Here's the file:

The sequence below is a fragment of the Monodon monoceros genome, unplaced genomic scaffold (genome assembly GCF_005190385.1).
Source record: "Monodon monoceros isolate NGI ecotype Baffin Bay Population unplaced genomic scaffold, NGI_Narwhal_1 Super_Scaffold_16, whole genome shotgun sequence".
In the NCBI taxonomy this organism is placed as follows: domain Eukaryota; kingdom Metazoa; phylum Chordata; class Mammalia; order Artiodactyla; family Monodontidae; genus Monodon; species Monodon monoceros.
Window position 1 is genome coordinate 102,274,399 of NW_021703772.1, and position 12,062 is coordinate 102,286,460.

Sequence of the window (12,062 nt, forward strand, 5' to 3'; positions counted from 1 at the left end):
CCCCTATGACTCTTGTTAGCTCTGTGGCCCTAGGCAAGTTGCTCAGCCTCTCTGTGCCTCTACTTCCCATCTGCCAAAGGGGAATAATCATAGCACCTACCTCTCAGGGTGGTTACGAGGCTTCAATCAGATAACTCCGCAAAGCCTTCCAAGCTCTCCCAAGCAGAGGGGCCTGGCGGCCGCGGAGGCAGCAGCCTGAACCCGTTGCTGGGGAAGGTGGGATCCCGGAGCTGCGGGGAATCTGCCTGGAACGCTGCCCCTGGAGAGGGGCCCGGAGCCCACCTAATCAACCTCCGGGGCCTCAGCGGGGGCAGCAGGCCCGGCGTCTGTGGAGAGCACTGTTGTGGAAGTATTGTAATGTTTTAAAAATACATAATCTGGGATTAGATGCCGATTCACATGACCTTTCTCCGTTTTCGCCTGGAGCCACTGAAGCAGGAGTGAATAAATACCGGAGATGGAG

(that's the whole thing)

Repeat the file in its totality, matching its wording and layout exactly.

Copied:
The sequence below is a fragment of the Monodon monoceros genome, unplaced genomic scaffold (genome assembly GCF_005190385.1).
Source record: "Monodon monoceros isolate NGI ecotype Baffin Bay Population unplaced genomic scaffold, NGI_Narwhal_1 Super_Scaffold_16, whole genome shotgun sequence".
In the NCBI taxonomy this organism is placed as follows: domain Eukaryota; kingdom Metazoa; phylum Chordata; class Mammalia; order Artiodactyla; family Monodontidae; genus Monodon; species Monodon monoceros.
Window position 1 is genome coordinate 102,274,399 of NW_021703772.1, and position 12,062 is coordinate 102,286,460.

Sequence of the window (12,062 nt, forward strand, 5' to 3'; positions counted from 1 at the left end):
CCCCTATGACTCTTGTTAGCTCTGTGGCCCTAGGCAAGTTGCTCAGCCTCTCTGTGCCTCTACTTCCCATCTGCCAAAGGGGAATAATCATAGCACCTACCTCTCAGGGTGGTTACGAGGCTTCAATCAGATAACTCCGCAAAGCCTTCCAAGCTCTCCCAAGCAGAGGGGCCTGGCGGCCGCGGAGGCAGCAGCCTGAACCCGTTGCTGGGGAAGGTGGGATCCCGGAGCTGCGGGGAATCTGCCTGGAACGCTGCCCCTGGAGAGGGGCCCGGAGCCCACCTAATCAACCTCCGGGGCCTCAGCGGGGGCAGCAGGCCCGGCGTCTGTGGAGAGCACTGTTGTGGAAGTATTGTAATGTTTTAAAAATACATAATCTGGGATTAGATGCCGATTCACATGACCTTTCTCCGTTTTCGCCTGGAGCCACTGAAGCAGGAGTGAATAAATACCGGAGATGGAG